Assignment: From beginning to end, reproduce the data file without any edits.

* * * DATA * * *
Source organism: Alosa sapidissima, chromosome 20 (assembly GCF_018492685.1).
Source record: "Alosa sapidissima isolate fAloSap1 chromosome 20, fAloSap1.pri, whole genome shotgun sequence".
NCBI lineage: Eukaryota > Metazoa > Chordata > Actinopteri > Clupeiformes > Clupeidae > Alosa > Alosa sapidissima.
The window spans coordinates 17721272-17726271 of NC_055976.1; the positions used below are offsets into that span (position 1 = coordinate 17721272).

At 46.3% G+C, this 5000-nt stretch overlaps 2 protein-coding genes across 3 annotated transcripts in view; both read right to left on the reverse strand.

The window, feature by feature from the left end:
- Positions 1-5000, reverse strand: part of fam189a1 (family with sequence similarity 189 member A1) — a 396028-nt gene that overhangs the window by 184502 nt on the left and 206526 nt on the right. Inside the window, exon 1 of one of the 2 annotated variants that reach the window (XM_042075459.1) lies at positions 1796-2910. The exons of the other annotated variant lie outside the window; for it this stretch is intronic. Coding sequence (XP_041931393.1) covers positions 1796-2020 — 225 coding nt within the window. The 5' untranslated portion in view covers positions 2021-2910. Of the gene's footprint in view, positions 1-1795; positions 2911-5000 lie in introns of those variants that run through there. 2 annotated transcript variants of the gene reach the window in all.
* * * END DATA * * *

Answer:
Source organism: Alosa sapidissima, chromosome 20 (assembly GCF_018492685.1).
Source record: "Alosa sapidissima isolate fAloSap1 chromosome 20, fAloSap1.pri, whole genome shotgun sequence".
NCBI lineage: Eukaryota > Metazoa > Chordata > Actinopteri > Clupeiformes > Clupeidae > Alosa > Alosa sapidissima.
The window spans coordinates 17721272-17726271 of NC_055976.1; the positions used below are offsets into that span (position 1 = coordinate 17721272).

At 46.3% G+C, this 5000-nt stretch overlaps 2 protein-coding genes across 3 annotated transcripts in view; both read right to left on the reverse strand.

The window, feature by feature from the left end:
- Positions 1-5000, reverse strand: part of fam189a1 (family with sequence similarity 189 member A1) — a 396028-nt gene that overhangs the window by 184502 nt on the left and 206526 nt on the right. Inside the window, exon 1 of one of the 2 annotated variants that reach the window (XM_042075459.1) lies at positions 1796-2910. The exons of the other annotated variant lie outside the window; for it this stretch is intronic. Coding sequence (XP_041931393.1) covers positions 1796-2020 — 225 coding nt within the window. The 5' untranslated portion in view covers positions 2021-2910. Of the gene's footprint in view, positions 1-1795; positions 2911-5000 lie in introns of those variants that run through there. 2 annotated transcript variants of the gene reach the window in all.